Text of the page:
Erectile dysfunction (ED) is a marker for undiagnosed diabetes, a new study finds. The presence of ED should prompt clinicians to screen for diabetes in men — especially middle-aged men — many of whom neglect to visit doctors’ offices for preventative care.
For the study, investigators led by Sean C. Skeldon, MD, of the University of Toronto in Canada, analyzed data from 4,519 men who responded to U.S. National Health and Nutrition Examination Surveys. The men answered a single question on ED: “How would you describe your ability to get and keep an erection?” To reduce confounding, prostate cancer patients were excluded.
Given the association of ED with future cardiovascular disease (CVD), the researchers sought to identify the presence of CVD risk factors, including undiagnosed diabetes, hypertension and hypercholesterolemia in men with ED. Earlier identification and treatment of these conditions might prevent CVD and untimely death.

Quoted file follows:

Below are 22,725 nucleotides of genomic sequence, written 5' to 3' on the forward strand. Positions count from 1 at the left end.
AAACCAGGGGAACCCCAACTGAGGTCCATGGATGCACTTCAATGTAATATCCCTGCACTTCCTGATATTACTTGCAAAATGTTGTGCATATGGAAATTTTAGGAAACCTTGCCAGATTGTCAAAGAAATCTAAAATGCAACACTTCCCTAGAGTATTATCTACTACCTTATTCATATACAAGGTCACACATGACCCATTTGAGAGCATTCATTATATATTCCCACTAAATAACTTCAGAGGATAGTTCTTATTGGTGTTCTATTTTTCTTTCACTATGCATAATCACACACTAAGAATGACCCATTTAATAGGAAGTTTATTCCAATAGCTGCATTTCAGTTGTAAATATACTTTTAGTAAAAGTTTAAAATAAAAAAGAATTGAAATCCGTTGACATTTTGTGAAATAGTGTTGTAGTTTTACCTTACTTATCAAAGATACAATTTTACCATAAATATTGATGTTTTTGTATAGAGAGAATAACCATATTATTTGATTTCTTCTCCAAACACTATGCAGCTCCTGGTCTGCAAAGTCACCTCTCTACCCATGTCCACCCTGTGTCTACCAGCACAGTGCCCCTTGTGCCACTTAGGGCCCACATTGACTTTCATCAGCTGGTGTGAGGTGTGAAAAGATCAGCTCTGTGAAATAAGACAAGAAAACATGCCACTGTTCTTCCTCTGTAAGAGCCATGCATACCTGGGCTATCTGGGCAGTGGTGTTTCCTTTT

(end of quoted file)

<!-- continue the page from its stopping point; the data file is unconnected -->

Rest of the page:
According to results published in the Annals of Family Medicine, men with ED had more than twice the odds of undiagnosed diabetes. The association was strongest for men aged 40 to 59 years: 1 in 10 with ED had undiagnosed diabetes compared with 1 in 50 without ED.
The findings “support previous studies suggesting that the prognostic value of erectile dysfunction for CVD is strongest in middle-aged men younger than 60,” according to the researchers. They found no associations of ED with undiagnosed hypertension or hypercholesterolemia.
In addition to diligently screening for diabetes, clinicians should also obtain sexual histories, the investigators suggested.
This article originally appeared on Renal and Urology News